Vietnam was Hell, not a Series of Green Corridors

Total RecallTotal RecallTotal Recall is a look back at the history of video games through their characters, franchises, developers and trends.

Vietnam is a war that still looms large in the American psyche, both in terms of its impact on modern history and its portrayal in popular culture. Yet for all the protests, rock n' roll and classic films that came out of the war, good Vietnam video games are hard to find.

This is mostly because what made the war, what defined the nature of the conflict, wasn't something you could easily replicate in a game. Open wars, fought on battlefields between identifiable combatants, are easy. That's why there are so many shooters and strategy games based on the Second World War. Those wars had regions of control, and rules, and those are the kind of things you need for a video game.


Vietnam did not. It was a war fought everywhere and nowhere. There were no front lines, enemies were tough to distinguish from friends (or at least the innocent). What defined it, then, was not a clash of arms, two sides meeting in open battle. It was the jungle, the mystery, the confusion.

Games have found it tough to replicate this, most - Black Ops most recently - simply using it as a backdrop for just another corridor shooter, which captures neither the accuracy or the feel of the war. There's one game, though, that did. And it managed this back in 1993.

That game was SEAL Team, a shooter from Electronic Arts that was unwavering in its attention to detail, historical accuracy and adherence to the battles and tactics of the American forces in Vietnam.


Set in the Mekong Delta region, the player was given command of a four-man squad of Navy SEALs, and was responsible for everything to do with an assigned mission, from allocating weapons and supplies to leading them in the field from either a first- or third-person perspective.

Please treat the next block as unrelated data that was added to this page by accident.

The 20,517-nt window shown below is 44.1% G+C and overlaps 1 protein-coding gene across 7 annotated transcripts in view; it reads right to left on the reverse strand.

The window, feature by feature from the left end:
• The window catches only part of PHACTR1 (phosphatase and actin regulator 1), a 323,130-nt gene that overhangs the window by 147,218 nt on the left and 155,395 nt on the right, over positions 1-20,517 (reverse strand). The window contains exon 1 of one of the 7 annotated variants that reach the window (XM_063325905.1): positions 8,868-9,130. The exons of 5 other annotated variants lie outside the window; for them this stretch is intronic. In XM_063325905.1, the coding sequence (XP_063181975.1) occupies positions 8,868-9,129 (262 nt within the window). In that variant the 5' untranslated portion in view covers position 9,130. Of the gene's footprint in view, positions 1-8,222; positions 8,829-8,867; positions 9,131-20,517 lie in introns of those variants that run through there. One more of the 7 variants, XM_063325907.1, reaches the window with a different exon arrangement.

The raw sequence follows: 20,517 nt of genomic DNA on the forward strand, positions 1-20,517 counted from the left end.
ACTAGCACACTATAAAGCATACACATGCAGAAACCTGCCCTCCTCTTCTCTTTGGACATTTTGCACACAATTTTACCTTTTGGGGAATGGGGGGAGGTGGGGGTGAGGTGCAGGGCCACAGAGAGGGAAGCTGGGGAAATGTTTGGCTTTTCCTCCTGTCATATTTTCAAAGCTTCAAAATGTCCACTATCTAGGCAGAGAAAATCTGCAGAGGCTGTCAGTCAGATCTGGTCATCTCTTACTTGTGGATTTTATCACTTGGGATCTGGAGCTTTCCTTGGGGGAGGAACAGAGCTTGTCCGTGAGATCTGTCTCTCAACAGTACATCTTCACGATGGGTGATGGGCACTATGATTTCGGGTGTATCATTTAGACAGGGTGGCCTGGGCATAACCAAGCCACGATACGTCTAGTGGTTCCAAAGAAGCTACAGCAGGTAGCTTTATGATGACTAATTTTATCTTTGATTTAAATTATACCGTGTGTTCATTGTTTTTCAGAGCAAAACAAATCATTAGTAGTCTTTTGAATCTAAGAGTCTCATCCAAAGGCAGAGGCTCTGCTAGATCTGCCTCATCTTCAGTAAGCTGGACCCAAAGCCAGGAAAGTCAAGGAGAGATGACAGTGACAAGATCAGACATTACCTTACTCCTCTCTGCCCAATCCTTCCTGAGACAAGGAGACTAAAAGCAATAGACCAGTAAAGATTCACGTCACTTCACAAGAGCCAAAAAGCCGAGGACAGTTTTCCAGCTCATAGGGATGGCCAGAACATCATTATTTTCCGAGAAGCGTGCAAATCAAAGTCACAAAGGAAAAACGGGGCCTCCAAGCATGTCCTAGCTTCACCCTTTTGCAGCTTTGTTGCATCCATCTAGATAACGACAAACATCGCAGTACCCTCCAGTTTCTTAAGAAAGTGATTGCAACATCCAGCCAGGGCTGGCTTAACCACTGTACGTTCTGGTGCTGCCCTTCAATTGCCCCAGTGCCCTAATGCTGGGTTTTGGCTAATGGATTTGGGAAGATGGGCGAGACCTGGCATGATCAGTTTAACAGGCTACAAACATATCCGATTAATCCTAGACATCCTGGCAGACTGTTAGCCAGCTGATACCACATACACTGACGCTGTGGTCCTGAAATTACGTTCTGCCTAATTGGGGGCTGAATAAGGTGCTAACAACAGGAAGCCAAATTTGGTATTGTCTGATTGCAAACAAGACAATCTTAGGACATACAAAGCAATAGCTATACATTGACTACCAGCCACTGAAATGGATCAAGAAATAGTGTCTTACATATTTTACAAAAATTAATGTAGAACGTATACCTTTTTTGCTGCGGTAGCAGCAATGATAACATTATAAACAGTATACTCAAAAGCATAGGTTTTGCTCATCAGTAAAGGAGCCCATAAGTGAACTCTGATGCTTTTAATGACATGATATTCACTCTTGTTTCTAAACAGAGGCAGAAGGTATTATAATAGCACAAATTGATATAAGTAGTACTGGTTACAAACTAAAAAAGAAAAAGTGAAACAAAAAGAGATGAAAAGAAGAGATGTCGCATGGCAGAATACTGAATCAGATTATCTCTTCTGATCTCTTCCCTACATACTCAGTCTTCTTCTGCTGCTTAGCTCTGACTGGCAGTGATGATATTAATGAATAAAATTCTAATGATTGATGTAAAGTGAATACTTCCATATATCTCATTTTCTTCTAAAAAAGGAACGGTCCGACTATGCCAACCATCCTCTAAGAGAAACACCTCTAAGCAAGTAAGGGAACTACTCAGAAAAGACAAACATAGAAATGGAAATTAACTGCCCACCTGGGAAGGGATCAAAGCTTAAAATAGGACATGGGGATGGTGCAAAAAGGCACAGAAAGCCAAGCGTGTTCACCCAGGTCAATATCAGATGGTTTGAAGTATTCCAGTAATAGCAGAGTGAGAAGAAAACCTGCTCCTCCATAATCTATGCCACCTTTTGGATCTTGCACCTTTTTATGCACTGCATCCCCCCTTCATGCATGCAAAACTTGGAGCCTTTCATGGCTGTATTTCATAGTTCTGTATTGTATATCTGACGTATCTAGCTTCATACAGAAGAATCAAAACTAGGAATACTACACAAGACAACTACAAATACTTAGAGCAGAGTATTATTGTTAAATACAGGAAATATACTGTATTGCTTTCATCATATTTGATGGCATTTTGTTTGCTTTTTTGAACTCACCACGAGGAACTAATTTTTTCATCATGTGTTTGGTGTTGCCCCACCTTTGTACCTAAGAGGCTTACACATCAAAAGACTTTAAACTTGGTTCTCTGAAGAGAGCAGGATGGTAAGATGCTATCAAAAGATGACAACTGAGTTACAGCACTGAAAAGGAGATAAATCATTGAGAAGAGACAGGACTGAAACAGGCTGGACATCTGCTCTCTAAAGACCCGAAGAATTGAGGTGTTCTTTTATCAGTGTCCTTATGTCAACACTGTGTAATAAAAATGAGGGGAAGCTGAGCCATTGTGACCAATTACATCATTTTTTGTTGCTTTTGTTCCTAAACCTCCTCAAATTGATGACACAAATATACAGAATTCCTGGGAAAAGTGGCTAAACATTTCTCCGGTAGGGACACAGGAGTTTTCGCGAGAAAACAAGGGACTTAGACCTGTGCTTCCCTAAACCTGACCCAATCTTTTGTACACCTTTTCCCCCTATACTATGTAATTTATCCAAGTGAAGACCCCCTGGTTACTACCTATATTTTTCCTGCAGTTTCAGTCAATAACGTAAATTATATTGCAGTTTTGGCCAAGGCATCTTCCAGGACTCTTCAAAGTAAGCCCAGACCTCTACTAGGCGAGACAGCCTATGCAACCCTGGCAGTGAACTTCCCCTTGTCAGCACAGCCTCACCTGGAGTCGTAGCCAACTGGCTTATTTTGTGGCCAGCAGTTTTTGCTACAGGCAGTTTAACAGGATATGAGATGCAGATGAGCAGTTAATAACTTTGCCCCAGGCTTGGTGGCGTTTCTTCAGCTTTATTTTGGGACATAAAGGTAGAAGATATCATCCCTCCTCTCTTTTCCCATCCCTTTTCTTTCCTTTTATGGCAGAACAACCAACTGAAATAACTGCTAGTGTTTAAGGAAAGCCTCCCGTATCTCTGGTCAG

Rather than set the action in artificial corridors, SEAL Team dropped you in large, expansive maps, similar in nature to those found in early Ghost Recon titles. Sometimes you'd be inserted via patrol boat, other times via helicopter, and your missions would vary from simple patrols to demolition missions to fire support control to complex assassination missions.


While for the sake of player ease one of the war's biggest features - the "hidden" nature of the Viet Cong - was removed with combatants and civilians distinguished by the colour of their "pyjamas" - almost everything else tried to be as realistic as possible.


The terrain could be difficult to see through, tall grass, trees, rivers and swamps making visibility difficult (but also providing you with avenues of cover and approach). Villages could be rigged with booby traps, which in a neat touch had to be identified by the player so that his squadmates didn't fall victim to them. And in nods to more complex shooters seen later (like Operation Flashpoint), you could even call in fire support and extraction via radio.

Actually, those who enjoyed Flashpoint (and ArmA) will find many similarities with combat in SEAL Team, like the emphasis on tactics, squad deployment, management of supplies and especially the brutality of a one-shot-can-kill-you mechanic.


It wasn't the greatest game ever, of course. Its mix of crude polygonal terrain and bitmapped units wasn't exactly pretty, and the difficulty of some missions was a little rough given the primitive nature of the user interface. It also

Since the game is no longer commercially available, it's free to download.

Total Recall is a look back at the history of video games through their characters, franchises, developers and trends.


You can contact Luke Plunkett, the author of this post, at You can also find him on Twitter, Facebook, and lurking around our #tips page.

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